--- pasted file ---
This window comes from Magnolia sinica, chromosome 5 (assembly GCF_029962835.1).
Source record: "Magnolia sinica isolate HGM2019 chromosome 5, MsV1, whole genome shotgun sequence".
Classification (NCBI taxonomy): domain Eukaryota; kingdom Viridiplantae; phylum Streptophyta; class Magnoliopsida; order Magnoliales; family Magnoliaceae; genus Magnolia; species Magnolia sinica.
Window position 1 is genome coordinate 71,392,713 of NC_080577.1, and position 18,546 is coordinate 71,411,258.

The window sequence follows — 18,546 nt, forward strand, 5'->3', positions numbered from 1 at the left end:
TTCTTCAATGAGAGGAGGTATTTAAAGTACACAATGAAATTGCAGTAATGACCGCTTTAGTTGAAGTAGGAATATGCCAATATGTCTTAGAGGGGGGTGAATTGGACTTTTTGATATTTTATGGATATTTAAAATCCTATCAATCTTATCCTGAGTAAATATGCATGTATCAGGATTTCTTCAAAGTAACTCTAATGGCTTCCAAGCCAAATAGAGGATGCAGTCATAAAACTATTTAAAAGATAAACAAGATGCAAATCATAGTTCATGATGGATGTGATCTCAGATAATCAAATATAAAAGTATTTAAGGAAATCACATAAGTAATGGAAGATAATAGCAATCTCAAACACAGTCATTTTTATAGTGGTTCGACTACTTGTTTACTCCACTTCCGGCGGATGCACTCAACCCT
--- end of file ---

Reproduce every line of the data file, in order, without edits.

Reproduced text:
This window comes from Magnolia sinica, chromosome 5 (assembly GCF_029962835.1).
Source record: "Magnolia sinica isolate HGM2019 chromosome 5, MsV1, whole genome shotgun sequence".
Classification (NCBI taxonomy): domain Eukaryota; kingdom Viridiplantae; phylum Streptophyta; class Magnoliopsida; order Magnoliales; family Magnoliaceae; genus Magnolia; species Magnolia sinica.
Window position 1 is genome coordinate 71,392,713 of NC_080577.1, and position 18,546 is coordinate 71,411,258.

The window sequence follows — 18,546 nt, forward strand, 5'->3', positions numbered from 1 at the left end:
TTCTTCAATGAGAGGAGGTATTTAAAGTACACAATGAAATTGCAGTAATGACCGCTTTAGTTGAAGTAGGAATATGCCAATATGTCTTAGAGGGGGGTGAATTGGACTTTTTGATATTTTATGGATATTTAAAATCCTATCAATCTTATCCTGAGTAAATATGCATGTATCAGGATTTCTTCAAAGTAACTCTAATGGCTTCCAAGCCAAATAGAGGATGCAGTCATAAAACTATTTAAAAGATAAACAAGATGCAAATCATAGTTCATGATGGATGTGATCTCAGATAATCAAATATAAAAGTATTTAAGGAAATCACATAAGTAATGGAAGATAATAGCAATCTCAAACACAGTCATTTTTATAGTGGTTCGACTACTTGTTTACTCCACTTCCGGCGGATGCACTCAACCCT